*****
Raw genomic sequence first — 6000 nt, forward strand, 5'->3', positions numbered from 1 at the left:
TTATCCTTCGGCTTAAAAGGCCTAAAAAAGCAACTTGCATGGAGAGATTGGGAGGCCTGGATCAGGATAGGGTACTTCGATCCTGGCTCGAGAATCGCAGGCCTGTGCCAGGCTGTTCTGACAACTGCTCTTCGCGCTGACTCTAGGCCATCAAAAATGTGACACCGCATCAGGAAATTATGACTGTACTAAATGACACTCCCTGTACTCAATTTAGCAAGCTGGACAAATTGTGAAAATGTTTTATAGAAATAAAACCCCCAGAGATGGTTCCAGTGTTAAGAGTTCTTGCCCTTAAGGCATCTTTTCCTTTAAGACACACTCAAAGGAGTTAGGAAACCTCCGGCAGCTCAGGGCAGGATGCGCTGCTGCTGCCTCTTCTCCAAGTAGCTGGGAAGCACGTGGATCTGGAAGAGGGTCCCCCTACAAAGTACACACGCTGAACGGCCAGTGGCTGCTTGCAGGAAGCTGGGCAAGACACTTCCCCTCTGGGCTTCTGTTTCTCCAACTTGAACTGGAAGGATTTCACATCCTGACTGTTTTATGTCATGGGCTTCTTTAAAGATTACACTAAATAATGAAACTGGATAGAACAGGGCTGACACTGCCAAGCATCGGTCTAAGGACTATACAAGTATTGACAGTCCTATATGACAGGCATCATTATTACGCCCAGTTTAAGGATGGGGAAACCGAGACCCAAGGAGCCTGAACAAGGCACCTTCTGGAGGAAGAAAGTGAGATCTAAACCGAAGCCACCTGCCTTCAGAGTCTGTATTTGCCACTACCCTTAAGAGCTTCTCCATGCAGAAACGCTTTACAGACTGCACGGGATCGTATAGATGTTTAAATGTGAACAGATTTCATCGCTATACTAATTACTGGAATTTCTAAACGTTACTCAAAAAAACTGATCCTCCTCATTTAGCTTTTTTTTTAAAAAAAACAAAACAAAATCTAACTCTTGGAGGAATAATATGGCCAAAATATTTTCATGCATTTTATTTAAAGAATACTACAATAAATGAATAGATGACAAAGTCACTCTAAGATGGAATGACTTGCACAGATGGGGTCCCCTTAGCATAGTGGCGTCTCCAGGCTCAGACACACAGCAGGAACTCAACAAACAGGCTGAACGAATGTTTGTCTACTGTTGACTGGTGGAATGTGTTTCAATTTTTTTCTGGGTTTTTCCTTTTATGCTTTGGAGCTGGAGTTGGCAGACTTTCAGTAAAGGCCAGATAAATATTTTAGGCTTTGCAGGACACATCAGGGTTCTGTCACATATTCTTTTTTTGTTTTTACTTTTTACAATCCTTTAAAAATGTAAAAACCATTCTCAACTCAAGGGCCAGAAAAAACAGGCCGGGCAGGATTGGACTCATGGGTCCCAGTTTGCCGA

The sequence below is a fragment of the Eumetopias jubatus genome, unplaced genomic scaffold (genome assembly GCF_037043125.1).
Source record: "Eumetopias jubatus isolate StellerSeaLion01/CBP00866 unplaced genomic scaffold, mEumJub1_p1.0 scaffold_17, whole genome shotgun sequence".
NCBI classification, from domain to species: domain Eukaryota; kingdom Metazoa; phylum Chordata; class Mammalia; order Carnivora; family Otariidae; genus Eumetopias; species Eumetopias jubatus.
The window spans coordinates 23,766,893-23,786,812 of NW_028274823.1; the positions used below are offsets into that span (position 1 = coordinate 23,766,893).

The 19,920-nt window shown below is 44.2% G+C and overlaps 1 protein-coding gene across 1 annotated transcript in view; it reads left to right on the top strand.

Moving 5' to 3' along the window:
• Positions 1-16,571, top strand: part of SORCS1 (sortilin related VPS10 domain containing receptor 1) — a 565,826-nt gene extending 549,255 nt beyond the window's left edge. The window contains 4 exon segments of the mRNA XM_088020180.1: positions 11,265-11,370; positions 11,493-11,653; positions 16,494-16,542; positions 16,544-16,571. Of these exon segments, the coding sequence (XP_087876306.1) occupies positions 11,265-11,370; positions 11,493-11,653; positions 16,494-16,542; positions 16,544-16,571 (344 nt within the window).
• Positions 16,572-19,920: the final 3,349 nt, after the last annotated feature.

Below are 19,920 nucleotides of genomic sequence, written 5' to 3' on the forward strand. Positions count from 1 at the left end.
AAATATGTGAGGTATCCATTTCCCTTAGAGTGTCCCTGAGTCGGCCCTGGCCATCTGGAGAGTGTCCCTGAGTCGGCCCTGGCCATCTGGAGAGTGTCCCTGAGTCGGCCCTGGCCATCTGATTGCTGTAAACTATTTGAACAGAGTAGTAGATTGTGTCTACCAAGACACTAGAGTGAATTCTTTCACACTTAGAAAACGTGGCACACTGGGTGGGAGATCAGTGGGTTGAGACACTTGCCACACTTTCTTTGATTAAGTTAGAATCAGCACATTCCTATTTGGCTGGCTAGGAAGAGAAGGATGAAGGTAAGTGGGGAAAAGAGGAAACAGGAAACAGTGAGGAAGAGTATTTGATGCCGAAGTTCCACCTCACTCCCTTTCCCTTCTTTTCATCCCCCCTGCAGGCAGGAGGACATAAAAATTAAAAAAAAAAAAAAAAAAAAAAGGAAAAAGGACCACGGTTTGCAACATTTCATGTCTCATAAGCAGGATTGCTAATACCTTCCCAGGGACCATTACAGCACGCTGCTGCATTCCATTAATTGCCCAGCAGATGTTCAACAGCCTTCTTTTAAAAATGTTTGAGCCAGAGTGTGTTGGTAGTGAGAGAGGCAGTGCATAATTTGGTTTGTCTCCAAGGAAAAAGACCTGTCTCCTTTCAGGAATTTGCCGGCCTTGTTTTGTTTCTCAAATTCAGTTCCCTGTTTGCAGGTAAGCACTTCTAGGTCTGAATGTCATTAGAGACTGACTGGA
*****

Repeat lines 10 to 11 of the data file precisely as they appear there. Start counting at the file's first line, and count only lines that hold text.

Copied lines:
• Positions 16,572-19,920: the final 3,349 nt, after the last annotated feature.

Below are 19,920 nucleotides of genomic sequence, written 5' to 3' on the forward strand. Positions count from 1 at the left end.